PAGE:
I remember, as a child, sitting shoulder to shoulder with my brother during Christmas Eve services. People would walk to the front of the sanctuary in groups of five or six, gathering in small candlelit circles around tables of bread and wine. Whispers of “the body of Christ for you” and “do this in remembrance of me” could be heard. At the end, participants would turn to one another and embrace, recognizing their connection to one another through this sacred ritual.
My brother and I stayed seated, because communion was reserved for those who had been baptized and we had yet to make that commitment. Heightening the importance of the ritual was the knowledge that many of our ancestors had died for the belief that baptism should be chosen by the individual, not conferred on infants. Gruesome stories of early Mennonites being persecuted and burned at the stake had been passed from generation to generation. Choosing to be baptized, choosing to be Mennonite, was supposed to be a lifelong decision to stand in a precarious place as neither Catholic or Protestant. And with the choice to stand apart from the Christian mainstream came communion with your own people, symbolized by the nourishment and fellowship of the communion ritual.
In adolescence, I could have chosen to take baptism and membership classes; take my place at the communion table. But, at the same time, I was aware of another type of othering—one I did not choose, one that made me hesitant to be baptized and claim my own full identity as a Mennonite.
At the age of twelve, I watched a lesbian couple be denied membership to our church. The community had been embroiled in a contentious debate over their membership rights—I would always remember some of the vitriolic comments I heard echoing through the sanctuary. Burned into my memory, too, is the sight of the women weeping in the pews after the pastor told them their membership request had been denied. These women had been raised in Mennonite communities, bequeathed the same Mennonite traditions, baptized even—but that didn’t seem to matter now.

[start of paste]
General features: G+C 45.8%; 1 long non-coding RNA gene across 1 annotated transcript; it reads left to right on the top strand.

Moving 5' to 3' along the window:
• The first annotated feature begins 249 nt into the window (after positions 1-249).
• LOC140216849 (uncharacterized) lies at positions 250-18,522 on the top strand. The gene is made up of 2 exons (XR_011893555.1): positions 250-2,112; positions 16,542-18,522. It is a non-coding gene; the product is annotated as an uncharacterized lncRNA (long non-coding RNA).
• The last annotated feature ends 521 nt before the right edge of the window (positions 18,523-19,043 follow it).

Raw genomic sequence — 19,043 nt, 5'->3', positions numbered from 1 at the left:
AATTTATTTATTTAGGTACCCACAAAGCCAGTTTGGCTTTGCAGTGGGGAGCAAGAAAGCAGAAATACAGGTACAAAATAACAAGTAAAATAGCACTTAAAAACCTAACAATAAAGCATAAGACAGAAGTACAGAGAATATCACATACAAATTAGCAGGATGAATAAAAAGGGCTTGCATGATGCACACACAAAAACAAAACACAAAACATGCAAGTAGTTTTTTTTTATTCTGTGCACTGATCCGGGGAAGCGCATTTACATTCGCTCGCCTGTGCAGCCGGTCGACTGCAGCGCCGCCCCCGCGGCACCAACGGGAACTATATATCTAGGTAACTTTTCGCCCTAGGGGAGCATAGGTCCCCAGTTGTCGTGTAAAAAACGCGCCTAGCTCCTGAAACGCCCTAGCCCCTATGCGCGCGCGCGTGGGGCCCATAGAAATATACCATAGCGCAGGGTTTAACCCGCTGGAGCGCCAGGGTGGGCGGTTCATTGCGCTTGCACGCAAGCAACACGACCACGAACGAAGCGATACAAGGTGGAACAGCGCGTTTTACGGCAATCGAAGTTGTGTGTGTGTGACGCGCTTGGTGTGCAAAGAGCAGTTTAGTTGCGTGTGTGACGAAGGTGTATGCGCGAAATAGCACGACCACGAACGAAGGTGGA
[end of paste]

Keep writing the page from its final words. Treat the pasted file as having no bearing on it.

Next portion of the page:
As I looked at them, I wondered, Will this happen to me, too? Maybe it was better not to belong than to belong and then be cast out. Better to never try to declare myself holy, worthy of baptism and communion, only to be excluded later.
At the age of twelve, I watched a lesbian couple be denied membership to our Mennonite church.
Now, with my beloved, here I was again looking at a ritual—one in which I had once hoped to find belonging—from the outside. I had fantasies that creating a family with her would help protect me and perhaps my future children from experiencing the trauma I had known as a young queer Mennonite. From the outside, it seemed to me that Jewish people could actively disagree with one another on various issues without exclusion. But I was not Jewish.
Following the 2016 election, the walls of our relationship, once a sanctuary, were closing in. Temples built and destroyed, the persecution and demonization of Jewish life, promises of safety made and then broken, forced conversions—she alluded to all of these traumas, the result of 1500 years of anti-Semitism on the part of Christians, expressing her deep fear and pain amidst rising levels of anti-Semitism in the current political climate. “What did we ever do to you ?” she asked during that painful Shabbat conversation.
I was not sure if she was speaking to me or not, but I still froze. It was my own response to trauma, triggered by my own experience of exclusion from ritual and religion—exclusion by my own people: Christians, Mennonites. What can you say or do when you are part of the thing that has done the most harm, to you and to others? Stay quiet , I thought . Look at the carpet.
Our relationship ultimately ended on a rainy Wednesday in January, a few days before Inauguration. Though there was great kindness in the breakup and even an invitation to say prayers with her, it was the first rupture during Shabbat that kept circling my mind and heart. I could not shake the feeling of raw abandonment. I felt foolish for letting my guard down, for learning and saying prayers that weren’t mine, for thinking I belonged where I could not.